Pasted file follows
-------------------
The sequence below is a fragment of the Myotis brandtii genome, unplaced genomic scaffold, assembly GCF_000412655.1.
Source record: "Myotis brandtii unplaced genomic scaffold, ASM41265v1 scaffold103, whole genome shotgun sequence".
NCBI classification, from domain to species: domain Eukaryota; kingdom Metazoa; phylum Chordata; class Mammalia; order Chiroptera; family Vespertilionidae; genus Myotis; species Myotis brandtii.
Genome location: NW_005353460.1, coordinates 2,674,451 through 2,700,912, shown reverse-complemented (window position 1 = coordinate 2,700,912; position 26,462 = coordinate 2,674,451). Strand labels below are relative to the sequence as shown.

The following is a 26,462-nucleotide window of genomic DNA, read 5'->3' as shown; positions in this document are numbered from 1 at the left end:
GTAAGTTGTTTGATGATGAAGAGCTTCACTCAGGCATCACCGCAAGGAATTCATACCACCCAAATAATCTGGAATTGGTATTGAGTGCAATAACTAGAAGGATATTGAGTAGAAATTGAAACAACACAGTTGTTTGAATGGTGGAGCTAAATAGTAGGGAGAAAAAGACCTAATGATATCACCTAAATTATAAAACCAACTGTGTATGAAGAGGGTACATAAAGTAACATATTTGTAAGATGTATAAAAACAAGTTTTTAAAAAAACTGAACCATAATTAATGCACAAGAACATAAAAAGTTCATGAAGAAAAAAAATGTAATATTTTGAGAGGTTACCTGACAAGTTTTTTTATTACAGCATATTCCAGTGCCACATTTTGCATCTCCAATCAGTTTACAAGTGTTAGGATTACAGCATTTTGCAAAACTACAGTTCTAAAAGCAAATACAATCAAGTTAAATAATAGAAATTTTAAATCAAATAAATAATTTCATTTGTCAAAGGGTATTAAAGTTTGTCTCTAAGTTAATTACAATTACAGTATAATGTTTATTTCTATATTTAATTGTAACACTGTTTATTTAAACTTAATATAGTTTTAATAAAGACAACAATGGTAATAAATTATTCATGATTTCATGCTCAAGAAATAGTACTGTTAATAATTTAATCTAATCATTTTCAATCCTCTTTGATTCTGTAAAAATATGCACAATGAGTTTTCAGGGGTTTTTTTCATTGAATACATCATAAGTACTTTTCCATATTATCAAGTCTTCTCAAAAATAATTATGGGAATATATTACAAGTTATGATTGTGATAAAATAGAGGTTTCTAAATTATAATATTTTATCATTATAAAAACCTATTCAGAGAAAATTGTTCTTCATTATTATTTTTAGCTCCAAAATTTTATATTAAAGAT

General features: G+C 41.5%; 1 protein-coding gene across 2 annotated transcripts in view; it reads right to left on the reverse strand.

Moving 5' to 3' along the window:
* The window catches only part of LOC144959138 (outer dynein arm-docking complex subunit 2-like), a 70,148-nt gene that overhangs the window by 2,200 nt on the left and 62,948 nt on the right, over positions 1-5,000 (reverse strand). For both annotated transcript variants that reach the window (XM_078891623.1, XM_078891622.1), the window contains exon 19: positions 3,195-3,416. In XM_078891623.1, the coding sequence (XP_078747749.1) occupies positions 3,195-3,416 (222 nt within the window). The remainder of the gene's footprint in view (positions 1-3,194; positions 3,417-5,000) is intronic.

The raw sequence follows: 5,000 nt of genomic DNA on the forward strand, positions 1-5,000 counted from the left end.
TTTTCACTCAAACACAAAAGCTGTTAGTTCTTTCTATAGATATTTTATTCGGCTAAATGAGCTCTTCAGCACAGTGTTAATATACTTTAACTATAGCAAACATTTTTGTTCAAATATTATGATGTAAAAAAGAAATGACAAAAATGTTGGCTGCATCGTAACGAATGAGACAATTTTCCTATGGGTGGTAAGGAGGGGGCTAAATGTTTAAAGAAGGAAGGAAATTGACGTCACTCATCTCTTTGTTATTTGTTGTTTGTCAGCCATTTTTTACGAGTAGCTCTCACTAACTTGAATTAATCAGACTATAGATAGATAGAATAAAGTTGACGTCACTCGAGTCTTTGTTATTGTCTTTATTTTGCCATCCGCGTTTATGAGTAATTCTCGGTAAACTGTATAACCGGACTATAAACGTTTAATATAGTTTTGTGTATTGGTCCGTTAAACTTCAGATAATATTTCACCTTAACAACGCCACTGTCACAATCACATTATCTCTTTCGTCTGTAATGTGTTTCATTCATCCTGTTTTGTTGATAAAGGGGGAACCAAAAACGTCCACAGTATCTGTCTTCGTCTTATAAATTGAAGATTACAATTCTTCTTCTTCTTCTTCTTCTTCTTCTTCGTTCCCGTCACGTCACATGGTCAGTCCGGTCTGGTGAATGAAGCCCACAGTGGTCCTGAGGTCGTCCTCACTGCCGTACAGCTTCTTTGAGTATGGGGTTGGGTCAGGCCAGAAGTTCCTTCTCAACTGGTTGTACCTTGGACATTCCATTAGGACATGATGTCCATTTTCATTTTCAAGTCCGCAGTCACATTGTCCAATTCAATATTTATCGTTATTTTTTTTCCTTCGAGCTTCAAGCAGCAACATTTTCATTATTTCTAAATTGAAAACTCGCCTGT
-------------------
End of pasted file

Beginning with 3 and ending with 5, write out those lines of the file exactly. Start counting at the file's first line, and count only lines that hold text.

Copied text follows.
NCBI classification, from domain to species: domain Eukaryota; kingdom Metazoa; phylum Chordata; class Mammalia; order Chiroptera; family Vespertilionidae; genus Myotis; species Myotis brandtii.
Genome location: NW_005353460.1, coordinates 2,674,451 through 2,700,912, shown reverse-complemented (window position 1 = coordinate 2,700,912; position 26,462 = coordinate 2,674,451). Strand labels below are relative to the sequence as shown.

The following is a 26,462-nucleotide window of genomic DNA, read 5'->3' as shown; positions in this document are numbered from 1 at the left end: